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The Progressive Library Skillshare explores how librarians can promote social justice. 

The library is a seeming contradiction: While it's nearly subversive in eschewing consumerism in favor of sharing goods, it's also an environment with plenty of conservative traditions. Librarians can be wary folks, sometimes living up to the stereotype of the stodgy old shusher.

A growing contingent of library professionals, though, are quite in favor of making noise. One group of current and recent library-school students at the University of Pittsburgh has organized an "unconference" to "explore the relationship between library work and social justice."

The Progressive Library Skillshare, funded by Pitt's Graduate Student Organization and the student chapter of the American Library Association, will bring together two notable speakers and a series of workshops centered on information sharing on Fri., Sept. 7, and Sat., Sept. 8. The Sept. 7 program is held at Oakland's Kiva Han coffeehouse, and the Sept. 8 program is at the Union Project, in Highland Park.

Event organizers started by booking big-name (in the context of librarianship) speakers: Sanford Berman and Jenna Freedman. Berman is a well-known activist librarian, now retired, whose book Prejudices and Antipathies interrogates standard cataloging practices, which at the time of its writing, in 1971, included a great deal of language biased toward white, Christian male readers. Freedman, a contributor to the Web site Radical Reference, keeps the zine collection at Barnard College, in New York City.

The idea grew beyond the speakers, however. Inspired by similar events at other schools, the students planned what they call an "unconference" -- a term used with increasing frequency to describe an academic-style conference that eschews conventional practice and encourages sharing of information and skills amongst all participants, not just chosen speakers.

The skill-share portion of the event includes sessions on running an independent press and participating in a books-to-prisoners program, in addition to sessions on more directly library- and resource-related topics. An information fair will encourage information sharing among representatives of local independent and activist media groups. There's also a screening of a short documentary about the local books-for-prisoners program Book 'Em.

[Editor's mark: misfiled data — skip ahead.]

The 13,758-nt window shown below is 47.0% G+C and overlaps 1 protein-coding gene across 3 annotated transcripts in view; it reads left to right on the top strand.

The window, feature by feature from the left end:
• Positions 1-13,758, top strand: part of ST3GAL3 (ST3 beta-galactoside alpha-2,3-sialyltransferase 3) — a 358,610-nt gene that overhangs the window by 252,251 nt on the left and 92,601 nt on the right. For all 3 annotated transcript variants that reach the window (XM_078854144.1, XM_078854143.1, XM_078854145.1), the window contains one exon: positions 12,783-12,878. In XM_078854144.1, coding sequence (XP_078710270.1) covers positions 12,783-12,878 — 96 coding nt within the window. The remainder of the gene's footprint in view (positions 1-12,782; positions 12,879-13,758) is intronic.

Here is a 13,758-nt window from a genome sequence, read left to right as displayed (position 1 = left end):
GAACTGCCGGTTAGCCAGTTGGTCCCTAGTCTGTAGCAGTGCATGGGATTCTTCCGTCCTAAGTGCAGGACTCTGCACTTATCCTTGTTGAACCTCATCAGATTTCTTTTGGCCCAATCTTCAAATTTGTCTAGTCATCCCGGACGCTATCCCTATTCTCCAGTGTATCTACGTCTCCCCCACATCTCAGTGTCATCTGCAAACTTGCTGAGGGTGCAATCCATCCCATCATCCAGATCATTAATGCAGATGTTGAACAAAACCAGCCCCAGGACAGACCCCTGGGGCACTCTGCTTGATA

"The idea was to get not just people with ideas, but people thinking about progressive librarianship and activism," explains co-organizer Jude Vachon. "Ideas that complement the other information we're getting in library school." Library school, the organizers tend to agree, focuses a great deal on professional skills important to the field, and much less on the social issues inherent in librarianship.

Says co-organizer Vani Natarajan: "When people are looking for things that are important to their lives, things like subject headings mean a lot. But, for example, there's no subject heading for 'transgender'" in the Library of Congress classification system.

The students and librarians behind the Progressive Library Skillshare hope to examine precisely this sort of issue: how libraries and librarians handle and control information, and their role in shaping society. Alina del Pino, another of the event's organizers, puts it plainly: "We're trying to shift around the meaning of 'librarian.'"

Progressive Library Skillshare, Jenna Freedman and Book 'Em movie screening, 7-9:30 p.m. Fri., Sept. 7 (Kiva Han Cafe, 420 S. Craig St., Oakland) Sanford Berman, information fair and skill-shares, 11 a.m.-4 p.m. Sat., Sept. 8 (Union Project, 801 N. Negley Ave., Highland Park). Free. progressivelibraryskillshare.wikispaces.com

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